By Fernando Cabrera Diaz
December 6, 2009
(Note: a correction has been made to this article. An explanation is posted below)
German investor Reinhard Unglaube, a resident of Costa Rica, has commenced arbitration against his host country over the latter’s refusal to grant the appropriate permits to extend his eco-tourist hotel complex in Playa Grande, Costa Rica. Costa Rican authorities have refused to issue the permits citing the project’s proximity to the Las Baulas de Guanacaste National Marine Park, home to the nesting site of the leatherback turtle, currently in critical danger of extinction.
ITN spoke to Mr. Unglaube from Costa Rica, who explained that beginning in the late 80s he and his wife sought to enlarge his hotel complex in Playa Grande by about 70%.
Playa Grande is one of three adjoining beaches which make up the main Pacific nesting site of the leatherback. By 1988 the Unglaubes had secured all of the required permits from the government of Costa Rica, including those from the Ministry of Energy and the Environment (MINAE), he said.
In 1992 Mr. Unglaube says he finalized a contract with the government, which declared the project ‘nature friendly.’ In order to avoid disturbing the leatherback turtles, “we made sure there were no lights on the beach, in fact we donated 10 hectares of our own property to the government to create a green zone between the property and the ocean, so from the beach you only see forest and not the property,” says Mr. Unglaube.
Lights near beaches where female turtles nest, have been shown to confuse baby hatchlings and lead them away from the ocean after they emerge from their underground nests.
In June 1995 partly due to mounting pressure from environmental groups to protect the leatherback turtle, the Costa Rican Legislative Assembly, passed a law creating the Las Baulas marine park on a 75-meter strip beyond the maritime zone at Playa Grande, Ventanas, and Carbón beaches.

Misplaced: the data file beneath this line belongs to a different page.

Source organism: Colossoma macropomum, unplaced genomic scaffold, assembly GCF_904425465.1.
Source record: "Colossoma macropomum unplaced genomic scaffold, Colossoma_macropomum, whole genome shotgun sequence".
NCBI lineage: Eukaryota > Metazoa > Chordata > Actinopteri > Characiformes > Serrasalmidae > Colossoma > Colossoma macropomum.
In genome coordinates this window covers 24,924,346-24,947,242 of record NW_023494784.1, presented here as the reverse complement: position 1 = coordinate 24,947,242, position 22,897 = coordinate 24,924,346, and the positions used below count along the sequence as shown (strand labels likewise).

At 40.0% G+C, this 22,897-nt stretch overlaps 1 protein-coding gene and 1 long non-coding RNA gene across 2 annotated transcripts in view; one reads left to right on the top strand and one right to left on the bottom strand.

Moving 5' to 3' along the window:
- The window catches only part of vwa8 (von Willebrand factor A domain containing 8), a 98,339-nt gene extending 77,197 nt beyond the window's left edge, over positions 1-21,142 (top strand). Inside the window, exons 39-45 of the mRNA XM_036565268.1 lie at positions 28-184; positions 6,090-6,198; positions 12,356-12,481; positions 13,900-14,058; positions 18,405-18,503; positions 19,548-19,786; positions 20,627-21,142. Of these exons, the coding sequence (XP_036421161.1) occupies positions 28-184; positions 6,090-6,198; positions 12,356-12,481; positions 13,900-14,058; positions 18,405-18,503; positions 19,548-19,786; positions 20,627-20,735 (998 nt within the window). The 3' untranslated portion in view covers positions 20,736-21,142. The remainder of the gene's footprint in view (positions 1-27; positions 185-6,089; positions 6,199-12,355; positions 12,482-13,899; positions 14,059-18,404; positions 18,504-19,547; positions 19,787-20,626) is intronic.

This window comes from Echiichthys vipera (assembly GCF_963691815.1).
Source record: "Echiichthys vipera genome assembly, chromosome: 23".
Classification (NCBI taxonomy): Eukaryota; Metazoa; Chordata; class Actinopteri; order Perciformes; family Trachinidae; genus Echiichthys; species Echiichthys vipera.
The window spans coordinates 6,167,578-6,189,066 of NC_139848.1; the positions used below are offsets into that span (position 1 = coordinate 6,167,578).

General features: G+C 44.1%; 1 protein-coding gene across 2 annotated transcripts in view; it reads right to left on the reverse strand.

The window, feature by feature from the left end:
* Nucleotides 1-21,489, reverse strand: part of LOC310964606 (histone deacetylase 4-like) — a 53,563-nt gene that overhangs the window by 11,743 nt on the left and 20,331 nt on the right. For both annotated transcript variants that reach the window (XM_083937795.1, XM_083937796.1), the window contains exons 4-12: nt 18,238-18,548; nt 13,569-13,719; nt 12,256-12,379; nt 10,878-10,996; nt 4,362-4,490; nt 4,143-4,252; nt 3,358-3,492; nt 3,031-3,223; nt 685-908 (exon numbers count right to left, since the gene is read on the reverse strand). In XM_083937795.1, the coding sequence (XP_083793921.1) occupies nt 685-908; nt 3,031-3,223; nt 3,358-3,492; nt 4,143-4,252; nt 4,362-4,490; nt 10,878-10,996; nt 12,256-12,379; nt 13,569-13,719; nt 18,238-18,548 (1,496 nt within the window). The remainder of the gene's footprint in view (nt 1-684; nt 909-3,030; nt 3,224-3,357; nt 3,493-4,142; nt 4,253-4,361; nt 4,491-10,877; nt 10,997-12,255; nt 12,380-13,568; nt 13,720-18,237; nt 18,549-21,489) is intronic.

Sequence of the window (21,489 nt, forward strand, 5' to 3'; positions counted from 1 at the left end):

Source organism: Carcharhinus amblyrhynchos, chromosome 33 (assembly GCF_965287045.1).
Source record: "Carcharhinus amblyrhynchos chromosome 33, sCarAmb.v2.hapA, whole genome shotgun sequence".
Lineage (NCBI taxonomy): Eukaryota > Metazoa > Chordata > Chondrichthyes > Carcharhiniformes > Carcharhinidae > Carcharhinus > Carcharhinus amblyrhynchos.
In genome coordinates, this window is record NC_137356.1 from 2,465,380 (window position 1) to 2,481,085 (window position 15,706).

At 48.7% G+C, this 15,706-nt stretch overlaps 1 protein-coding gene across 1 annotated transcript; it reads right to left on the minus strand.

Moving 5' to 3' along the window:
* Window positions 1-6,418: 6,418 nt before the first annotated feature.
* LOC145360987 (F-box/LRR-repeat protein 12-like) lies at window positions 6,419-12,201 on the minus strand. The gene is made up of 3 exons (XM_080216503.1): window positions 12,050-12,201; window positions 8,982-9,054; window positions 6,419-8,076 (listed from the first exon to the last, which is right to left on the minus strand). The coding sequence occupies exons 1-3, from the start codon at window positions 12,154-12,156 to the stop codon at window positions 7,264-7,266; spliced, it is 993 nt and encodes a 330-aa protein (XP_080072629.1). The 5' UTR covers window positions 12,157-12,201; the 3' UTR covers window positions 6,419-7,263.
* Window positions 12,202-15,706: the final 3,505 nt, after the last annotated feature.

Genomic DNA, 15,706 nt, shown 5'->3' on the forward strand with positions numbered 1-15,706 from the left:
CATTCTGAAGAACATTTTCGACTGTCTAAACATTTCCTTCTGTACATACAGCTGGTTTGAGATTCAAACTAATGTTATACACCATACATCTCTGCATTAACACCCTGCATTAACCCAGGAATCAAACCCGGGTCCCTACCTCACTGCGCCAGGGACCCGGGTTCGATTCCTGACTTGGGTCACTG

That same year the Government of Costa Rica created a new department under MINAE, the Technical Secretariat of the Environment of Costa Rica (SETENA). SETENA immediately imposed a new permit requirement on the Unglaubes in order for them to proceed with their project, says Mr. Unglaube.
That permit has been refused due to an interpretation by the Attorney General that the 1995 law creating the park intended to create a 75 meter strip measured inland from the maritime zone, according to Costa Rican newspaper the Beach Times. Landowners in the area argue that the 75 meters is to be measured offshore from the maritime zone, says the paper.
Furthermore, in 2003 and again in 2004 MINAE tried to expropriate sections of the Unglaubes’ property along other beach property in the area in order to extend the Las Baulas marine park, but upon appeal, the country’s Attorney General turned down both attempts, says Mr. Unglaube.
Mr. Unglaube is alleging breaches of the expropriation, fair and equitable treatment, full protection and security, and most-favored nation clauses of the Costa Rica-Germany Bilateral Investment Treaty. Damages sought are yet to be determined.
As reported previously by ITN, a year ago Mr. Unglaube’s wife filed a similar arbitration against Costa Rica, which is also pending at ICSID. The two own 50% shares in the company Uni Rana which owns the hotel complex at Playa Grande. Mrs. Unglaube’s arbitration alleges similar breaches of the Costa Rica-Germany Bilateral Investment Treaty, in relation to property she owns in the area including her 50% share in the hotel complex.
Last year, counsel for Mrs. Unglaube told ITN that she was not the only investor to have been affected by restrictions on property development in the area around the marine park. More than 50 other properties are alleged to have been affected; however it is unknown how many of these are foreign owned.
Mr. Unglaube’s request for arbitration was filed October 28th, and registered by ICSID on November 3, 2009.
“International Arbitration To Begin On Grande,” by Zoraida Diaz, The Beach Times, July 04, 2008
“Blocked eco-tourism project in Costa Rica parkland leads to BIT arbitration,” By Damon Vis-Dunbar and Luke Eric Peterson, Investment Treaty News, 21 February 2008, available here:
Correction: December 6, 2009
The original version of this article posted on December 6, 2009 stated that “SETENA immediately [i.e. in 1995] imposed a new permit requirement on the Unglaubes in order for them to proceed with their project”, however that new permit requirement was imposed in 2003.